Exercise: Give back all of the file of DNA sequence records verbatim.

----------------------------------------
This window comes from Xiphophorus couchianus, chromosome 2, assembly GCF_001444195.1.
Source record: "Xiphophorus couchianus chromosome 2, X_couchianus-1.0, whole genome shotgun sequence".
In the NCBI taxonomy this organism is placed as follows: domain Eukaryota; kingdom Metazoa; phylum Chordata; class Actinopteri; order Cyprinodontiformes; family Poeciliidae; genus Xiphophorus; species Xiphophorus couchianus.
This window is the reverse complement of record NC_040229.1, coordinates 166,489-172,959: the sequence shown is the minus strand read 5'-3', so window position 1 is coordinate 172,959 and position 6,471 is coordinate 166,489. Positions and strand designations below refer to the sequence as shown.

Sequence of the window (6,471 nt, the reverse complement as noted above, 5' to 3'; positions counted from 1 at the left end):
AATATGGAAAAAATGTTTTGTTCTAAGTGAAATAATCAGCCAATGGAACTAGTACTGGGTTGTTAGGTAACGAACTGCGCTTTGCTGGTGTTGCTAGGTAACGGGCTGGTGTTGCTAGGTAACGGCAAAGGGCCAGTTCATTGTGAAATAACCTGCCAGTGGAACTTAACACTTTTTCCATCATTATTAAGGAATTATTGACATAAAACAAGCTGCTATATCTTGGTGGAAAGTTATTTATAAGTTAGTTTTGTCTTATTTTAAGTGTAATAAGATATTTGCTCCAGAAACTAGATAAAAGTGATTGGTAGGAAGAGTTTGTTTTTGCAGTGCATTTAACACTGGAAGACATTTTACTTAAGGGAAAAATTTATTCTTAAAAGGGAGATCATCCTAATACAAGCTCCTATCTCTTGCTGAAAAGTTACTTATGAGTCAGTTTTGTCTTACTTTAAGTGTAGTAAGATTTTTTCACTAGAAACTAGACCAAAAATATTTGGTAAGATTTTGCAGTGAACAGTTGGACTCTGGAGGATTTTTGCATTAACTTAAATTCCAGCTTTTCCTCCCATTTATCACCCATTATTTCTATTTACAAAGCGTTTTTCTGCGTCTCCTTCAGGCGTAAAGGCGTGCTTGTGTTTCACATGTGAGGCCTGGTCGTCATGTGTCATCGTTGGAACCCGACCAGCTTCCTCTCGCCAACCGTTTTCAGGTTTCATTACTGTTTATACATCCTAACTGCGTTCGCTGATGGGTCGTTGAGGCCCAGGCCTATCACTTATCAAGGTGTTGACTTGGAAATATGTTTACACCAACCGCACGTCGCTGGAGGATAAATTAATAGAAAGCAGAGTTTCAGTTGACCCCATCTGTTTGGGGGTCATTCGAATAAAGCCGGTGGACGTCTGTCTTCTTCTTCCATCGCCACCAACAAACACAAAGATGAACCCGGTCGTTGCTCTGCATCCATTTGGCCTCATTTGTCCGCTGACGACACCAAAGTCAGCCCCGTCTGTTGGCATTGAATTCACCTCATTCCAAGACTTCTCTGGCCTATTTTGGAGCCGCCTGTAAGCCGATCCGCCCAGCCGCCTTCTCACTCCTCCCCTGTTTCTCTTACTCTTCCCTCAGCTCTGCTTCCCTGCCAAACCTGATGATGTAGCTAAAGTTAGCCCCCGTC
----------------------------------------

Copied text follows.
This window comes from Xiphophorus couchianus, chromosome 2, assembly GCF_001444195.1.
Source record: "Xiphophorus couchianus chromosome 2, X_couchianus-1.0, whole genome shotgun sequence".
In the NCBI taxonomy this organism is placed as follows: domain Eukaryota; kingdom Metazoa; phylum Chordata; class Actinopteri; order Cyprinodontiformes; family Poeciliidae; genus Xiphophorus; species Xiphophorus couchianus.
This window is the reverse complement of record NC_040229.1, coordinates 166,489-172,959: the sequence shown is the minus strand read 5'-3', so window position 1 is coordinate 172,959 and position 6,471 is coordinate 166,489. Positions and strand designations below refer to the sequence as shown.

Sequence of the window (6,471 nt, the reverse complement as noted above, 5' to 3'; positions counted from 1 at the left end):
AATATGGAAAAAATGTTTTGTTCTAAGTGAAATAATCAGCCAATGGAACTAGTACTGGGTTGTTAGGTAACGAACTGCGCTTTGCTGGTGTTGCTAGGTAACGGGCTGGTGTTGCTAGGTAACGGCAAAGGGCCAGTTCATTGTGAAATAACCTGCCAGTGGAACTTAACACTTTTTCCATCATTATTAAGGAATTATTGACATAAAACAAGCTGCTATATCTTGGTGGAAAGTTATTTATAAGTTAGTTTTGTCTTATTTTAAGTGTAATAAGATATTTGCTCCAGAAACTAGATAAAAGTGATTGGTAGGAAGAGTTTGTTTTTGCAGTGCATTTAACACTGGAAGACATTTTACTTAAGGGAAAAATTTATTCTTAAAAGGGAGATCATCCTAATACAAGCTCCTATCTCTTGCTGAAAAGTTACTTATGAGTCAGTTTTGTCTTACTTTAAGTGTAGTAAGATTTTTTCACTAGAAACTAGACCAAAAATATTTGGTAAGATTTTGCAGTGAACAGTTGGACTCTGGAGGATTTTTGCATTAACTTAAATTCCAGCTTTTCCTCCCATTTATCACCCATTATTTCTATTTACAAAGCGTTTTTCTGCGTCTCCTTCAGGCGTAAAGGCGTGCTTGTGTTTCACATGTGAGGCCTGGTCGTCATGTGTCATCGTTGGAACCCGACCAGCTTCCTCTCGCCAACCGTTTTCAGGTTTCATTACTGTTTATACATCCTAACTGCGTTCGCTGATGGGTCGTTGAGGCCCAGGCCTATCACTTATCAAGGTGTTGACTTGGAAATATGTTTACACCAACCGCACGTCGCTGGAGGATAAATTAATAGAAAGCAGAGTTTCAGTTGACCCCATCTGTTTGGGGGTCATTCGAATAAAGCCGGTGGACGTCTGTCTTCTTCTTCCATCGCCACCAACAAACACAAAGATGAACCCGGTCGTTGCTCTGCATCCATTTGGCCTCATTTGTCCGCTGACGACACCAAAGTCAGCCCCGTCTGTTGGCATTGAATTCACCTCATTCCAAGACTTCTCTGGCCTATTTTGGAGCCGCCTGTAAGCCGATCCGCCCAGCCGCCTTCTCACTCCTCCCCTGTTTCTCTTACTCTTCCCTCAGCTCTGCTTCCCTGCCAAACCTGATGATGTAGCTAAAGTTAGCCCCCGTC